Christian Academy Develops Environmentally Conscious Students

Boarding School, international students, environmentally conscious, fish hatchery, Oregon

Canyonville Christian Academy students help the Oregon Department of Fish and Wildlife (ODFW) by marking 20,835 Chinook salmon!

According to a study performed by WalletHub, Oregon has been named the 2nd most environmentally friendly state of 2015 for its environmental quality and eco-friendly behavior. Oregon is a state full of natural beauty and resources. And as our school’s mission states, we purpose to:

  • Encourage an appreciation for God’s creation and promote a balanced stewardship of the resources entrusted to man.
  • Promote the knowledge, skills and attitudes necessary to fully participate in human affairs, while encouraging the desire to work toward effecting change and solving problems, consequently helping to create a better future for us all.

Therefore, our biology and anatomy & physiology classes taught by Mr. Phil Jones went to the Canyonville Acclimation Pond (aka the fish ladder) to learn about some of the nature and wildlife that make up our campus.

Christian Academy, International Students, Oregon, Fish Hatchery

In order to help maintain and restore the native and wild life fish population of Oregon, the state has several fish hatcheries. These hatcheries farm-raise fish and release them into the rivers and streams. Most times of the year and in many places, it is only legal to catch and keep fish that have been hatchery-raised. For this reason, the adipose fins of these fish are clipped to mark them and make it easy for fishermen to distinguish them from wild fish.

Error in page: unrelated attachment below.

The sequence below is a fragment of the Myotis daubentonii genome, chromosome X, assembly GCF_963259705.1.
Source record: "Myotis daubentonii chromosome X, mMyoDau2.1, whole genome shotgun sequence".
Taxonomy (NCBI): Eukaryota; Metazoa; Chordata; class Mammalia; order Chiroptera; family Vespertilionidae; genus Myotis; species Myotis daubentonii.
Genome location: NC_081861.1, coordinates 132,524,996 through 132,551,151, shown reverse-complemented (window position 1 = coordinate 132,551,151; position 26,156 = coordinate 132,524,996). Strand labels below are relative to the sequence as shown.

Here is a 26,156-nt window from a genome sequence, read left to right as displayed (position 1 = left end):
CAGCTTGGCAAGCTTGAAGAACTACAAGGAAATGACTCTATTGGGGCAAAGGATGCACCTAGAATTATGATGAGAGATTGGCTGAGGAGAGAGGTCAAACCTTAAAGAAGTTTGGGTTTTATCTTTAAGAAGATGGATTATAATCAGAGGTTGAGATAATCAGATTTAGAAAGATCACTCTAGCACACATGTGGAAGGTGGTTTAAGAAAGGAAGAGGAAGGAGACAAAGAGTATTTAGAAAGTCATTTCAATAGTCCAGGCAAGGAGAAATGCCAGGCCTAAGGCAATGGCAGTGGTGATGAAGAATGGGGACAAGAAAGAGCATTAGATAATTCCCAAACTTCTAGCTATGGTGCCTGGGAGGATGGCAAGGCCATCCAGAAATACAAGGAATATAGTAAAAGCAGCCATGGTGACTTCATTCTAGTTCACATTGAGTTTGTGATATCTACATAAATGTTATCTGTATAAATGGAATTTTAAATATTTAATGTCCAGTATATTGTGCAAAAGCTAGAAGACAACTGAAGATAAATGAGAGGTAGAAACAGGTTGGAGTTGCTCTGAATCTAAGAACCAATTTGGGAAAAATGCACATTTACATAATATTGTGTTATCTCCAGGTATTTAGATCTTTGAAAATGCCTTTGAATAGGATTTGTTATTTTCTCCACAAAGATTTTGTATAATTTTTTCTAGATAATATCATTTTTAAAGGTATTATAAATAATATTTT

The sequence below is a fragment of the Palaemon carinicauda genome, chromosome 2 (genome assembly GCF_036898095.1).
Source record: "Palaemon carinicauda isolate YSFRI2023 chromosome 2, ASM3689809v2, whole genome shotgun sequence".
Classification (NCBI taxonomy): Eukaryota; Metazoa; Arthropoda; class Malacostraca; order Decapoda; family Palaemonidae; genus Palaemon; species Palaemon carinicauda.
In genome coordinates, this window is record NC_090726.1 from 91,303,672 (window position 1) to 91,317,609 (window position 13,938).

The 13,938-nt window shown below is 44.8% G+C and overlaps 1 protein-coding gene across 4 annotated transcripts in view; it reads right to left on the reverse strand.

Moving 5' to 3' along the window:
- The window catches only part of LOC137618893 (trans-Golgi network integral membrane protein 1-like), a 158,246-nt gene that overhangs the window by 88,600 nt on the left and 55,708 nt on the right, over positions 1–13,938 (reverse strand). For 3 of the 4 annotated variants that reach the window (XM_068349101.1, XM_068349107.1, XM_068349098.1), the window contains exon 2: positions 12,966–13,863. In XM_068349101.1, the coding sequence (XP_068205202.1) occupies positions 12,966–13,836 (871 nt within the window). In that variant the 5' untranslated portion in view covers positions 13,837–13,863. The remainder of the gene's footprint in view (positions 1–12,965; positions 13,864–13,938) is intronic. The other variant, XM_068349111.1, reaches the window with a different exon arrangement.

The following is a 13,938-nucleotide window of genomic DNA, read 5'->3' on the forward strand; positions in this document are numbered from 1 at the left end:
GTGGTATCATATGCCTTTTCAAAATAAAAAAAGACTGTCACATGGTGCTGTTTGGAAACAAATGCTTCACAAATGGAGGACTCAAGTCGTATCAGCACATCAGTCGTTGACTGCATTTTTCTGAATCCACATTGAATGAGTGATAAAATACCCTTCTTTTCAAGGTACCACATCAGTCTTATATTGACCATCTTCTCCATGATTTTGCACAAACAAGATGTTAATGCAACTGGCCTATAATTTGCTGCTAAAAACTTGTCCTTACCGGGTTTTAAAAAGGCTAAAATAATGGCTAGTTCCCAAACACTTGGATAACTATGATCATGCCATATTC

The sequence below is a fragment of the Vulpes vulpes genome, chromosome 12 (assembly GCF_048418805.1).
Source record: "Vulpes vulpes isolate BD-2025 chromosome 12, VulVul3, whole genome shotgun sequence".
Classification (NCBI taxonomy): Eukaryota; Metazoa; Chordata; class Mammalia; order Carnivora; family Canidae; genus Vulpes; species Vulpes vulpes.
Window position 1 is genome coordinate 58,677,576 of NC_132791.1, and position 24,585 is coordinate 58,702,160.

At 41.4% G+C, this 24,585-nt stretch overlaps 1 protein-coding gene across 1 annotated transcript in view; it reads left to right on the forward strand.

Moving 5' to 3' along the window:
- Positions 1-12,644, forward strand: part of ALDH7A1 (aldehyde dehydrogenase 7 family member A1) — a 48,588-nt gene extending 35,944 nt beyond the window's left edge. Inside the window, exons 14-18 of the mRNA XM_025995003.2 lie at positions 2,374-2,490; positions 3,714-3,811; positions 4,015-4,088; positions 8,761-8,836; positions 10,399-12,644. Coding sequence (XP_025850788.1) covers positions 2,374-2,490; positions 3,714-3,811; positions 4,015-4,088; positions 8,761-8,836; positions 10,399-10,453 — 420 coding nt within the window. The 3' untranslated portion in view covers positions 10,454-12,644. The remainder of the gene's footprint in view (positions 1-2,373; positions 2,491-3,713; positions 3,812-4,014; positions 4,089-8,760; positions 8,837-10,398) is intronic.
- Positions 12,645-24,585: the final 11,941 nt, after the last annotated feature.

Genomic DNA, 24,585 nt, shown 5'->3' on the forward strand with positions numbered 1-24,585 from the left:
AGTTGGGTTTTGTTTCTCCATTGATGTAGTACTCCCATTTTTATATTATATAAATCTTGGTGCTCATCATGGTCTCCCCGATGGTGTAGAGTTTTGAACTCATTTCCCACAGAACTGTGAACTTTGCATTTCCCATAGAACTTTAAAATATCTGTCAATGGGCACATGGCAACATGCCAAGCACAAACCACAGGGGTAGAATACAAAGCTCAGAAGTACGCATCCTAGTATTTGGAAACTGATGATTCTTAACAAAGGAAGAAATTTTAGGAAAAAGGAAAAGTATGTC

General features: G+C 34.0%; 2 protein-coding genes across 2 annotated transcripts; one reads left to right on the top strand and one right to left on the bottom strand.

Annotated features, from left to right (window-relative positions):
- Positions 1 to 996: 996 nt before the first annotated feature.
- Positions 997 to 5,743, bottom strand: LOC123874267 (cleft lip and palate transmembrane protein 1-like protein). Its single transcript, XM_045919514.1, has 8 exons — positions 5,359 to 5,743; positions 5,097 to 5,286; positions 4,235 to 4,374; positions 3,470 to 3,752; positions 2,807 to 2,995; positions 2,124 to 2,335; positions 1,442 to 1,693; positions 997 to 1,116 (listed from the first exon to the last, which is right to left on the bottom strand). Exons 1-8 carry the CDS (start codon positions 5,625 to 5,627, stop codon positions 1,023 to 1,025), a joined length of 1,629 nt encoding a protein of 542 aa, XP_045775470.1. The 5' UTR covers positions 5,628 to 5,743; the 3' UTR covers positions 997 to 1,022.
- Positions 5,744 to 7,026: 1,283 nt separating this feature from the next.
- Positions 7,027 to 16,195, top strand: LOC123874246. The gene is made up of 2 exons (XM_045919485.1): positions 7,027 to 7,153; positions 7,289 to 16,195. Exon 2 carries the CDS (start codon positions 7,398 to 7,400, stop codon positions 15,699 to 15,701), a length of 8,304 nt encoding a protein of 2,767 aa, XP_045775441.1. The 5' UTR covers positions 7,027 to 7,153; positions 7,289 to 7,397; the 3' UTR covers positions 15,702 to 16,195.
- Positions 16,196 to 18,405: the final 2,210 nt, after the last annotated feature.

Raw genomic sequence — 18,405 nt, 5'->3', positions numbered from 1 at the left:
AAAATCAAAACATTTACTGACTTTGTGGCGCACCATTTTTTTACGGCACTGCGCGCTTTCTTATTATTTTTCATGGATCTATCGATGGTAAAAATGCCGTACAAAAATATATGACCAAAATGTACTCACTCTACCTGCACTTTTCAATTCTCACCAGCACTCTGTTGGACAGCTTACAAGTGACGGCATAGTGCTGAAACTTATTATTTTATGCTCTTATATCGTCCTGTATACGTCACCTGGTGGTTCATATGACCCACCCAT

Canyonville Christian Academy’s students were not only educated about this environmentally conscious process and its importance, but they also took part in it and clipped the adipose fins of 20,835 Chinook salmon fry (5-10 weeks old fish) themselves! Nets full of these small fish were taken from the hatchery ponds and put into small containers of water with an anesthetic solution. This solution calmed the fish making them easier to handle. Once the fish were calm, the students used surgical scissors to clip the adipose fins of the fish, which were then returned to the pond. These Chinook salmon will be released into the Calapooya River system in early summer.

This was a great chance for our students to not only begin the process of becoming environmentally conscious world citizens, but to also interact and serve the local community. Mr. Jones said the students did well and that it was a good experience for everyone, although the students did report some cold hands!

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